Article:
In terms of the form the work takes, I would really like to get back to installations again. I used to create this way as a carefree student, and loved being able to immerse the viewer entirely into a work and breathe what is happening. This was because we had the space to exhibit exactly what you wished and without restriction. Now, unfortunately my work production is inhibited by the size of my studio, the commerciality of individual pieces and of course the availability of space to showcase it, but it is something I’d love to pursue, given the right circumstances.

What are your tips for aspiring artists?

SW: It's so different today what with Instagram, Twitter and other such social media. You have to be very brand aware and savvy in marketing yourself. I kind of eschew from this, as I don’t want to throw my work in peoples faces and ask for adulation or whatever. It doesn’t help in making yourself a presence in the art world but it’s the way I work.  I’d be happy producing work until I can no longer, no matter what the consequences for how ‘successful’ it appears to the outside world. Its the process of creating that is important. When it's my time, I’ll probably end up leaving a warehouse of hundreds of works, like a diary of my existence..actually that would be an interesting exhibition.

In your opinion, what makes a memorable piece of art?

SW: It has to hit you instantly, whether that be aesthetically or by being highly emotive. The Sensation exhibition in the 90’s really did that for me. It was the first time I had been to the Royal Academy and there had been so much controversy about the show, so I was approaching it with great intrigue and unsure about how I would feel. Of course I experienced disgust, despair & repulsion at some of the pieces, but also amazement and interest in some of the topics raised and the fact that a piece of art can garner such a reaction. That these pieces could bring about so much controversy and discourse is amazing.

'Can't Magic a Spell to Help a Current Situation' - Sarah Walpole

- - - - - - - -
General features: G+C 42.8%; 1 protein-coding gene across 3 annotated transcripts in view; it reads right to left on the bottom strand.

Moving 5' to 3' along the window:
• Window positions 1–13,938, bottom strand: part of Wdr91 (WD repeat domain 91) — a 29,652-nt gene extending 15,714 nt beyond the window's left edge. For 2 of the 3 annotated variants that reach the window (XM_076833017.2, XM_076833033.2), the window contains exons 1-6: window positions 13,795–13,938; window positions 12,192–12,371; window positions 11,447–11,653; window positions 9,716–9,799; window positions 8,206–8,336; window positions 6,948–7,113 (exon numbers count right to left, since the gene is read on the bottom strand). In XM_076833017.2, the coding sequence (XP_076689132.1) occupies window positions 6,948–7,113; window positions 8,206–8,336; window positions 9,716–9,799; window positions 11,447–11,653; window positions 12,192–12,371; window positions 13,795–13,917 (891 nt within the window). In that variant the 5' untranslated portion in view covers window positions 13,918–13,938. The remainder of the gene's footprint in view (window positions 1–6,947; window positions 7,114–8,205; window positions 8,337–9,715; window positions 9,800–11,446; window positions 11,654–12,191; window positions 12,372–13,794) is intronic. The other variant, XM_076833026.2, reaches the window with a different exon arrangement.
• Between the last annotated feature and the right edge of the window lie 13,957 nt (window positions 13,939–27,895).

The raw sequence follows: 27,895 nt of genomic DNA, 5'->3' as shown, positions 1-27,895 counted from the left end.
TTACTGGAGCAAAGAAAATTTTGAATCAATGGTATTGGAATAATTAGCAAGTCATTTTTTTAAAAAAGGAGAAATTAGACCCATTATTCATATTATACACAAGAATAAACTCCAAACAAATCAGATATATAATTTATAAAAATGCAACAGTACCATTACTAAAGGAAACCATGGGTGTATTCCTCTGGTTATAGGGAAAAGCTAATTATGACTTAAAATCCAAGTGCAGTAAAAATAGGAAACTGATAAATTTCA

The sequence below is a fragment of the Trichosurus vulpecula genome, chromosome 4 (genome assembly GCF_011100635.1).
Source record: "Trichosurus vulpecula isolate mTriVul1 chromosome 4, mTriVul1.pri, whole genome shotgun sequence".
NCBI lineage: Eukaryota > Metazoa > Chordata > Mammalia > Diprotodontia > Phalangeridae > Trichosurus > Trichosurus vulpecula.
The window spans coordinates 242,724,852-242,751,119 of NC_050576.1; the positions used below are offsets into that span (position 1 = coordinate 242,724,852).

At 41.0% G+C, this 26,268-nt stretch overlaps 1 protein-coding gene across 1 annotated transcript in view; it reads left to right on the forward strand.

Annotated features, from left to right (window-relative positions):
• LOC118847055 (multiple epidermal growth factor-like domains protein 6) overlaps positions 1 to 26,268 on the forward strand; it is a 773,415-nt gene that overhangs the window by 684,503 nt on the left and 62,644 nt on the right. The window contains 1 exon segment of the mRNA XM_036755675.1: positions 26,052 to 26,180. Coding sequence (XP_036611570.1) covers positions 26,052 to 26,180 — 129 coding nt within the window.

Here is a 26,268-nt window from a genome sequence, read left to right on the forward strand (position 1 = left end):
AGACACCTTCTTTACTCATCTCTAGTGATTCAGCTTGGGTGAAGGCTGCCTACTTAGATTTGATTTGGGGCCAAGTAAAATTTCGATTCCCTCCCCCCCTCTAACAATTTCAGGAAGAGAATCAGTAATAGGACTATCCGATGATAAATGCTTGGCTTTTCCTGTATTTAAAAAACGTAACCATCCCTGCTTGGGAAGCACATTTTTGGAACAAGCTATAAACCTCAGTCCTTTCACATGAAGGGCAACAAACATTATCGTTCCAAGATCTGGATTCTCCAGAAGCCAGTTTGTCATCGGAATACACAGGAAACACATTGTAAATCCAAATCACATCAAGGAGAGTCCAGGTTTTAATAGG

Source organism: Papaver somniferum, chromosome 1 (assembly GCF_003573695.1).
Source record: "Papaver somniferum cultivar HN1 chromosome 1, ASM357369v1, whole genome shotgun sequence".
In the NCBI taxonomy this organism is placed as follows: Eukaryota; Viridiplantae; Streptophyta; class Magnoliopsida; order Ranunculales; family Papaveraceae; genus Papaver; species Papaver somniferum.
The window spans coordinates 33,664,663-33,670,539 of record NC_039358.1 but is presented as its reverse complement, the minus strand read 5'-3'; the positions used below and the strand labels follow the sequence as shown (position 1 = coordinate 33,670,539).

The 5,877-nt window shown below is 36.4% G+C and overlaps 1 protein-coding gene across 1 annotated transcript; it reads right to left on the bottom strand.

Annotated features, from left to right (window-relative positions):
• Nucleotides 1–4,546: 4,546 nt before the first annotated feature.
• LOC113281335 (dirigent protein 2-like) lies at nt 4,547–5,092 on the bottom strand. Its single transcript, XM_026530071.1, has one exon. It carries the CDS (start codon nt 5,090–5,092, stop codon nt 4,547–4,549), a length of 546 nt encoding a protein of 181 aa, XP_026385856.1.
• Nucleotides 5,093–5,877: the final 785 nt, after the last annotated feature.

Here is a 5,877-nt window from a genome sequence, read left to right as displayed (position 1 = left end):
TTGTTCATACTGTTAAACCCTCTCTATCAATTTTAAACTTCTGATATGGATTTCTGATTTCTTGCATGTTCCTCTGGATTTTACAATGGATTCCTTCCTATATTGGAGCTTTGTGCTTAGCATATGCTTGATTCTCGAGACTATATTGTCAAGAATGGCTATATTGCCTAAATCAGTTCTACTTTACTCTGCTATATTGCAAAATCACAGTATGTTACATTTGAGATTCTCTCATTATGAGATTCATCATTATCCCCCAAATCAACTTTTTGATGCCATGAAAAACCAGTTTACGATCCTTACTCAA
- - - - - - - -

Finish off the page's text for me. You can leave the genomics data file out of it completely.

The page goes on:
'Can't Magic a Spell to Help a Current Situation' - Sarah Walpole

Where do you find your inspiration?

SW: It all stems from emotions I am feeling and the circumstances that I find myself in at a particular time. Friendships, relationships, experiences past & present all influence the mark making, shapes, texture and form the pieces take. I guess that is why I don’t market myself all that well, to follow up from the earlier question, as it is all so personal and revealing. Like a tiny piece of me up there on the wall.

What artists have inspired you?

SW: Robert Rauschenberg, Cy Twombly, Tracey Emin, Egon Schiele, Jean-Michel Basquiat & Jean Dubuffet.

What is your favourite medium to work with?

SW: Acrylic paint, mostly because of its fast drying properties as I like to scratch into it smudge and smooth. But my pieces usually involve lots of other mediums too such as pen, pencils, oil crayon, torn papers etc. It's the collection and sum of all those little elements that makes it into something important and substantial - a body so to speak.

I love the shapes you use in your work - is there any specific meaning to them or do you prefer to leave it to the viewer to interpret?

SW: A lot of the circular shapes are representative of people or figures within my life. Whether they are positive or negative, they shape who you are and the path your life takes, so it is an important reference in my work. Equally though, a lot of viewers have commented they resemble flower forms which is equally as valid. For people to see alternative things in a piece or to experience a different feeling to the one i am expressing, is no bad thing.  Just simply it's the beauty with art, that it can be so many things to so many people, and interpreted in anyway, shape or form. If it reaches you, feel it.

Meet the Photographer: Bernard Webb

by David Donno in , ,

Bernard Webb

Bernard Webb